“Even foreigners come to get married here because of this historical and beautiful building. But intermarriage is a problem. Mixed religious couples can’t marry in this Orthodox synagogue. Instead they have to go to the Town Hall. We lose many of our young people by intermarriage,” she says sadly. And just to fill out the loose ends, Hulda throws in that the rabbi is an Italian born Jew.
There was a time in Italy, when Jews weren’t allowed to have big synagogues. These prayer halls would have to be hidden away in larger buildings and weren’t permitted to be seen from the outside.A bit of this era can still be seen in Venice’s Piazza de Nuovo. But when the Jews came out of the ghettos, when Jews were treated as citizens, they were then able to build synagogues. With all the grand cathedrals and churches in this Florentine Catholic city, it was David Levi, a man who died without heirs, who left a fund to be given for “a synagogue worth of the city”. He felt Jews too, should have a beautiful place to pray. And he certainly got his wish.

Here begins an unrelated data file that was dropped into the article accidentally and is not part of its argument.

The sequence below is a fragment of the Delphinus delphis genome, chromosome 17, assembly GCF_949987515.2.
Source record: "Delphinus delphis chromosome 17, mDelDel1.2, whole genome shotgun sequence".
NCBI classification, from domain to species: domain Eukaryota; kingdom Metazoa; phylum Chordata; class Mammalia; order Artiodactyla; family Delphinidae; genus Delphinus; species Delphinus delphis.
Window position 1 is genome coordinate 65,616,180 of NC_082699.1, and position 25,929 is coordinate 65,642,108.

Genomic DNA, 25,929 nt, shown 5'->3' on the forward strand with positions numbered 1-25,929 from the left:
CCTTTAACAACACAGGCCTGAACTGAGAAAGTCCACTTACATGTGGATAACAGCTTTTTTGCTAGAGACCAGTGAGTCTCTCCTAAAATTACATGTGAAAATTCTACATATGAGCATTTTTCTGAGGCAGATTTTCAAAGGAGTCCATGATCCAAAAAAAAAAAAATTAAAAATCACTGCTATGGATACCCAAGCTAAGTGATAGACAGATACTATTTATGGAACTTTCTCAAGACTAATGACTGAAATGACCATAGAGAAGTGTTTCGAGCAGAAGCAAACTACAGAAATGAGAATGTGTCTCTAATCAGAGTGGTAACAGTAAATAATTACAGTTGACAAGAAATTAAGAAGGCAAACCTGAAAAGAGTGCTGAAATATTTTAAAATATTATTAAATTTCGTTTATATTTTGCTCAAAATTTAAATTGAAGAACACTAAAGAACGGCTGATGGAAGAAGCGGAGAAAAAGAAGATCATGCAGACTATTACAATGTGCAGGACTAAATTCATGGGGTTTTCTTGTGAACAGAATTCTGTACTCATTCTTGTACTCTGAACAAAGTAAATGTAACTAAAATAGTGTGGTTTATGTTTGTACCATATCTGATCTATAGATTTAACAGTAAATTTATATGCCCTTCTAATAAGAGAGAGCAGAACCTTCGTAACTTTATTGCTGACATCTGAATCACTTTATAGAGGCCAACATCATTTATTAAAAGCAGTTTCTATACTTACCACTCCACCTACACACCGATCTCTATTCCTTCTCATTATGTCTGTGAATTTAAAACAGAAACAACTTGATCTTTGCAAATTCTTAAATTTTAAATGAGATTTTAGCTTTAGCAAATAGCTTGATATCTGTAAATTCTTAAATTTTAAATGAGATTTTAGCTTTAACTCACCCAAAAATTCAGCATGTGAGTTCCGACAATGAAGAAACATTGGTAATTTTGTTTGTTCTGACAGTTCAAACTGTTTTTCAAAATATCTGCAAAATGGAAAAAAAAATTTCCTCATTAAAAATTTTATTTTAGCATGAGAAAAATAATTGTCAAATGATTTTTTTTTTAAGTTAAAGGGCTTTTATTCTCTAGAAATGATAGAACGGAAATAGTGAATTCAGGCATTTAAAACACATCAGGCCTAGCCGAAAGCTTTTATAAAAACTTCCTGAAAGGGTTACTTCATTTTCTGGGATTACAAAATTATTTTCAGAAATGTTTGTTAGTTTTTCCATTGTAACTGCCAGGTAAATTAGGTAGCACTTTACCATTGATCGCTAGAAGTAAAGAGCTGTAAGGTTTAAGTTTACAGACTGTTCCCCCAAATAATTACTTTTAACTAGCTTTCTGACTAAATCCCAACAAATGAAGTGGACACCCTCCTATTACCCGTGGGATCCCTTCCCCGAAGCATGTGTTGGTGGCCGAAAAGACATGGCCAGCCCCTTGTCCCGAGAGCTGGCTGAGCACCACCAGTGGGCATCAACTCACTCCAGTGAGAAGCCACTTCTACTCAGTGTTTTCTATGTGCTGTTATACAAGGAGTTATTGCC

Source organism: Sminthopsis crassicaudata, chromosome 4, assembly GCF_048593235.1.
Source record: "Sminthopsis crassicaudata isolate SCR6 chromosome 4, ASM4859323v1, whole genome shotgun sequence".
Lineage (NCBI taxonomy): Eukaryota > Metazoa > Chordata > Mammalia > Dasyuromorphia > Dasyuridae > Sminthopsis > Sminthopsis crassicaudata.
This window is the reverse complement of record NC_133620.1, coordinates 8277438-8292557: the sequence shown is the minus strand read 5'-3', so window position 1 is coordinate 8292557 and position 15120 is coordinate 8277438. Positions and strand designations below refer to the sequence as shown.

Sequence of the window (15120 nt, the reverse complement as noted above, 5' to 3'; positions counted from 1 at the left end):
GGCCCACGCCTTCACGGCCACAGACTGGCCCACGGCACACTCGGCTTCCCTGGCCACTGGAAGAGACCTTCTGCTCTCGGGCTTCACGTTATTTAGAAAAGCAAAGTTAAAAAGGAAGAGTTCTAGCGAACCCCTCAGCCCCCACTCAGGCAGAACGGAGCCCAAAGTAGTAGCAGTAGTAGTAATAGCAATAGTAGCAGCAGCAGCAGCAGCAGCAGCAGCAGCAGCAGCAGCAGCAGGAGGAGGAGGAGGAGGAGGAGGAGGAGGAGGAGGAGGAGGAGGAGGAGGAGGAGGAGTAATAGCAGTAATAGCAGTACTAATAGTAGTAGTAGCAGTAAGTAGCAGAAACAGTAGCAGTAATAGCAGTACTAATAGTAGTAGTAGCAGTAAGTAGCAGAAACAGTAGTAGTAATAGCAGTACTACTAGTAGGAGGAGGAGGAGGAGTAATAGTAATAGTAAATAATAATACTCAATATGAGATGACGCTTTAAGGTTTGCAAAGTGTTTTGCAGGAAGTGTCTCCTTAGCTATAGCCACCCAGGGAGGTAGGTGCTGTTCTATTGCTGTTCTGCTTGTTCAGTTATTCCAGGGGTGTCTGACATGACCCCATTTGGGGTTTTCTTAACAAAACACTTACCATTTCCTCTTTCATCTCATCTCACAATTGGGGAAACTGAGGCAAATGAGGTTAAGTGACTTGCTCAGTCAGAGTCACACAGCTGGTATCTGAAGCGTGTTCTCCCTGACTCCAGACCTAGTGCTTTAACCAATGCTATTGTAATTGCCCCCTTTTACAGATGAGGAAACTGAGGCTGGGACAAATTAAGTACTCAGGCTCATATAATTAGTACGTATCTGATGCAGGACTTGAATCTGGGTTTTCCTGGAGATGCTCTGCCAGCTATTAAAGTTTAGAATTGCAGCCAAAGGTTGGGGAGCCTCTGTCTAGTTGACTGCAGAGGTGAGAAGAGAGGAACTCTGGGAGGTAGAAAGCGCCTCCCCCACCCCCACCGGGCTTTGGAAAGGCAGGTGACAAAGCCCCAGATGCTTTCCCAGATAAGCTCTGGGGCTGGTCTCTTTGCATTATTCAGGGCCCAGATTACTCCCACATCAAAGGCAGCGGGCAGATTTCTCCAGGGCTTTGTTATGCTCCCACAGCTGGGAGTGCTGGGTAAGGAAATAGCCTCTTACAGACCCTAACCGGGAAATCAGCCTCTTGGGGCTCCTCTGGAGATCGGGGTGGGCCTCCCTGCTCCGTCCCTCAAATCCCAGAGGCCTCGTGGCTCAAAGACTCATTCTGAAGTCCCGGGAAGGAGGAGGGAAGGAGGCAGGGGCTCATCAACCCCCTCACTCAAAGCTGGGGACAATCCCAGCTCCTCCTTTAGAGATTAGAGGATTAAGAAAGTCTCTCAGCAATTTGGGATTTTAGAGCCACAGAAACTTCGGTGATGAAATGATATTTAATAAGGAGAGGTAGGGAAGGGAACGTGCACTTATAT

Enter Silvia Baldi, who is the authority on Jewish life in Florence and especially this synagogue. Only after being with Silvia for my in-depth tour of both the ‘shul’ and the upstairs museum, does she surprise me when she tells me she isn’t Jewish. Her knowledge about Italian Jewish history is impressive.
As we finally cross the courtyard, Silvia tells me that originally Italian Jews were Sephardic so that the highly decorative interior is indicative of that culture. Interestingly, the synagogue doesn’t completely face east, the traditional and historically direction, but is slightly oriented to the south.
Built in 1882 there were three architects involved in the design. The Moorish style reminds me more of a cathedral with its travertine exterior, arches, Moorish styled windows, a loggia and a scalloped balustrade. The dominant central cupola and two other smaller cupolas are roofed with copper sheeting which with time has turned green, so typical of the Florentine skyline.
Like a cathedral, the end wall is apsed. The decorated walnut doors feature Arabesque and geometric carving and even the dates of the construction, 1874 to 1882, in mosaic are in Arabesque style. The design was in fact, inspired by a Turkish Byzantine church. The vaulted nave, grand columns which have been painted in faux marble and contract the fret work columns which are in brighter colours, the two octagonal turrets, are not quite like the synaogogue we see here in North Amereica. The Moorish affect is dominant.